Otra observación. Con la globalización económica mundial las crisis y los conflictos sociales y políticos aumentan, un proceso que puede llegar hasta el punto en que las explosiones sociales mundiales, de regiones enteras del mundo y de trabajadores, sean una amenaza o ya una realidad. Sin embargo, bajo la presión de la hegemonía neoliberal ya hay una mayoría de políticos de diversos países que negocia (convenidamente) que lo que es bueno para la economía lo es para los puestos de trabajo y para el país. Bajo este lema, los ingresos salariales los han decrecido, el trabajo ha aumentado y estamos más propensos a caídas y derrumbamientos.

  5. Maverick 18
    January 28, 2013

    There has been more of a dissapearance of union jobs than of union members. The causes are primarily technology and international trade. I remember Walter Reuther addressing the subject of automation long before the PC and cell phone came along. He was worried about machines eliminating manufacturing jobs, but he never forsaw what information technology would do to non-manufacturing jobs and the service sector. No more stenographers, typists, publishing assistants, secretaries, travel agencies, etc, Now every knowledge worker is tasked to be IT knowledgeable and do his/her own support. Further, knowledge workers were never the target of union organizers. What remained of manufacturing, mining, and the traditional union targets, moved offshore to an excessive degree. Just go to Walmart to see today’s status. Clothing, shoes, toys, houehold items, electronics, and most everything else manufactured is from Asia. These imported items are being sold by Walmart employees, many of whom are underemployed, but who resist unionization in hopes of retaining the jobs that they have. The biggest mitakes made by unions have been their failure to recognize where technology, markets and public policy have been going and adapting their organizing and union maintenance strategies accordingly. I still consider Walter Reuther to be the best union spokesperson and union leader of the post WW II period. It is a shame that he didn’t live longer. He might have led the union movement in a more productive direction.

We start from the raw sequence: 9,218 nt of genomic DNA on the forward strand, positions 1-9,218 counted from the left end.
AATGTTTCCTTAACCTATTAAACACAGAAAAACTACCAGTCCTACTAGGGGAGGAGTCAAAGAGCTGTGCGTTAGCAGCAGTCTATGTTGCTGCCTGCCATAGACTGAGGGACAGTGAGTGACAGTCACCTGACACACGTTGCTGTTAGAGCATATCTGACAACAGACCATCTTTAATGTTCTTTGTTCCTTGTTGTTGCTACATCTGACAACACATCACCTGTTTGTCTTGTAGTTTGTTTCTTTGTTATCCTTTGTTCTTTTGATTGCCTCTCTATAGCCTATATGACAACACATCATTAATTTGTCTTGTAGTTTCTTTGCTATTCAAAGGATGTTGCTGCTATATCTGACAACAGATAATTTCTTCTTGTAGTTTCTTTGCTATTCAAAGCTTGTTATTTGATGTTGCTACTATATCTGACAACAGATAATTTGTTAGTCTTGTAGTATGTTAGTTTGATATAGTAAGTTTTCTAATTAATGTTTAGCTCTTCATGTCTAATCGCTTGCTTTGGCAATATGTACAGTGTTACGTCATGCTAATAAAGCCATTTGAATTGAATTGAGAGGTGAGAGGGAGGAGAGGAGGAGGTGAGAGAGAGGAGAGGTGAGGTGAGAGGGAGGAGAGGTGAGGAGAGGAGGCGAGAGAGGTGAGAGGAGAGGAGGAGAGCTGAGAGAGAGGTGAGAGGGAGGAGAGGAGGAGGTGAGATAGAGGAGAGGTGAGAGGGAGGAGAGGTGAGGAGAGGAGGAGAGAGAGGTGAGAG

6. Robert Kozlowski
    January 28, 2013

    I read this article on Saturday when it was first posted. There were no reply’s so I saved it to see if there were any Socialist-Liberal-Progressive Party anti-capitalist followers still in denial of reality. Indeed there are, Mary S. and George W.
    In California the public sector unions are alive and thriving, on the taxpayers dollar. That is why the state is near BK and several cities have declared BK.

    The manufacturing was pushed offshore by the above public sector, by useless rules and regulations and excessive taxation. At one time, mid 60′s and 70′s, there was not a product that was not manufactured in California, from autos to homes, to industrial equipment to food processing. Most all of it is gone, forced out by the bureaucrats and the public sector unions that rule the state.

    My experience with unions, at trade shows, is that they want the most amount of money for the least amount of work. That matrix works if you don’t have to make a profit, but are parasites supported by taxes and forced fees, i.e. exhibiting at a trade show. Try putting on a theatrical production without a union, it’s not possible. What unions control they ruin.


  7. Labor law posters
    January 28, 2013

    In the past, unions provided employees shelters. But things have changed, in my opinion. What protect employees now is labor law and employment law. A revitalized labor movement sounds a little radical for me. Maybe we should not expect our wages rise significantly in such a slack situation. We do the best we can do and expect things to get better.

  8. What Peter Drucker Would Be Reading | The Drucker Exchange | Daily Blog by The Drucker Institute
    February 6, 2013

    [...] Comment of the Week:  when we asked what ails the labor movement and what might revitalize it, reader Maverick 18 had this to [...]


Leave a Reply